New Delhi: Sounding a red alert on India’s CPI inflation at an 8-year high print of 7.79% YoY in April, Acuite Ratings has said it may trigger quicker rate hikes.
“If inflation pressures continue to mount there is a likelihood of additional hikes thereby taking the rate to its pre- pandemic level of 5.15 per cent or even higher in FY23. Additionally, we also expect CRR to be hiked by another 50 bps by H1FY23,” Acuite Ratings said.
Given the tone of urgency in RBI’s statement to support the altered inflation-growth dynamics, “we now revise our call and expect the RBI to hike repo rate by an additional 60 bps in the rest of FY23”.
The increasing price pressures was in motion even before the onslaught of the geopolitical conflicts. However, lingering war between Russia and Ukraine, unprecedented level of sanctions, elevated oil and commodity prices along with prolonged supply chain disruptions have escalated the inflationary concerns both in the global as well as domestic economies, it said.
Globally most economies have shifted from an extended disinflationary phase to tackling strong inflationary concerns, causing key central banks monetary policy rhetoric to switch to extreme hawkishness and policy tightening in 2022 from pandemic-era accommodative policies.
“From domestic standpoint, for FY23, inflation drivers are likely to face considerable pressure from persistent hardening of input prices. The heightened pressure from commodity prices is also coinciding with unlocking of the economy post Omicron wave while vaccination coverage continues to gain traction. While we stick to our estimate of 5.9 per cent for FY23 CPI inflation, we now believe that there is a buildup of upside risks,” Acuite Ratings said.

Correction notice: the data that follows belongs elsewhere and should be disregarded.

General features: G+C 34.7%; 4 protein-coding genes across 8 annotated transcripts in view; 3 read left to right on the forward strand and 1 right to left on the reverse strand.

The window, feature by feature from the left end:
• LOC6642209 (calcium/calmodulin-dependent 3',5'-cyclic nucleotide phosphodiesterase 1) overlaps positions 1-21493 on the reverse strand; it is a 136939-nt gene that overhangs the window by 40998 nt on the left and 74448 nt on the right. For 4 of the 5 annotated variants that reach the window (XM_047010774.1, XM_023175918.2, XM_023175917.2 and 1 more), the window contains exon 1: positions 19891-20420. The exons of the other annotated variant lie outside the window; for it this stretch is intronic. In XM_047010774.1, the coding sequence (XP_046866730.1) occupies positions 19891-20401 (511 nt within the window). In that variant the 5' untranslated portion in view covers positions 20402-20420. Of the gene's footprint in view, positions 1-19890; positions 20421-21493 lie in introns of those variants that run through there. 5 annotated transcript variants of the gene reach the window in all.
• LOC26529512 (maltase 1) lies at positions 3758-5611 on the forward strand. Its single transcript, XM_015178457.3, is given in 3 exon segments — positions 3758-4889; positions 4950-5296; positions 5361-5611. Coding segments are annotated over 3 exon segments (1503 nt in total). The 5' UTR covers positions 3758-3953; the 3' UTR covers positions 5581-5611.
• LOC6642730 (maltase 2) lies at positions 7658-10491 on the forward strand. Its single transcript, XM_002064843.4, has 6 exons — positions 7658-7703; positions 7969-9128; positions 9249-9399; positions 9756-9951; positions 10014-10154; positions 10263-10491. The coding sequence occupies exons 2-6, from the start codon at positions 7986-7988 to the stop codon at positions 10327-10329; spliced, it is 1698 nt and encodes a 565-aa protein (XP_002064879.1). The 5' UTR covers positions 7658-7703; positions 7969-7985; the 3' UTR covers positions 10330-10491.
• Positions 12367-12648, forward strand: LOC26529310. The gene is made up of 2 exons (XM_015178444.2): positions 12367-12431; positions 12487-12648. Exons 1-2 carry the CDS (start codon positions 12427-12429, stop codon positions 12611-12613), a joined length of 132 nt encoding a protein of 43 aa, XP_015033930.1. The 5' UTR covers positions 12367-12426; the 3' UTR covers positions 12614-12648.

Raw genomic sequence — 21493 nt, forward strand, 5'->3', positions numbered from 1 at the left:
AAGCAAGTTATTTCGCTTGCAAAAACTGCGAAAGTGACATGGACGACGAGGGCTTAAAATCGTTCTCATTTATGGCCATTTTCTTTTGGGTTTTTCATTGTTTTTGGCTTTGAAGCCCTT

“Going forward, we expect the core inflation to remain sticky at elevated levels given upward revision of petrol and diesel prices by the OMCs in order to reduce the under-recoveries being accumulated by them at the current crude prices of USD 100 plus per barrel.”
Acuite Ratings said the government, however, may also consider a partial absorption of the increased prices through a further excise duty cut on petrol and diesel which could provide marginal comfort from inflation perspective. While the direct pass-through of elevated commodity prices can be seen through increasing prices of petrol and diesel and non-subsidized LPG, indirect pass through of unprecedented input cost pressures by manufacturers is visible through rising prices of certain personal care products within FMCG sector which will get reflected in the core CPI print in the coming months.
After moderating close to RBI’s inflation target rate in September-21, headline CPI inflation has been rising incessantly with the print breaching the upper tolerance threshold in Q4 FY22, averaging at 6.34 per cent. It has started to gather steam in April-22 gaining strength from the geopolitical crisis and rising to an eight year high of 7.79 per cent YoY from 6.95 per cent YoY in March-22.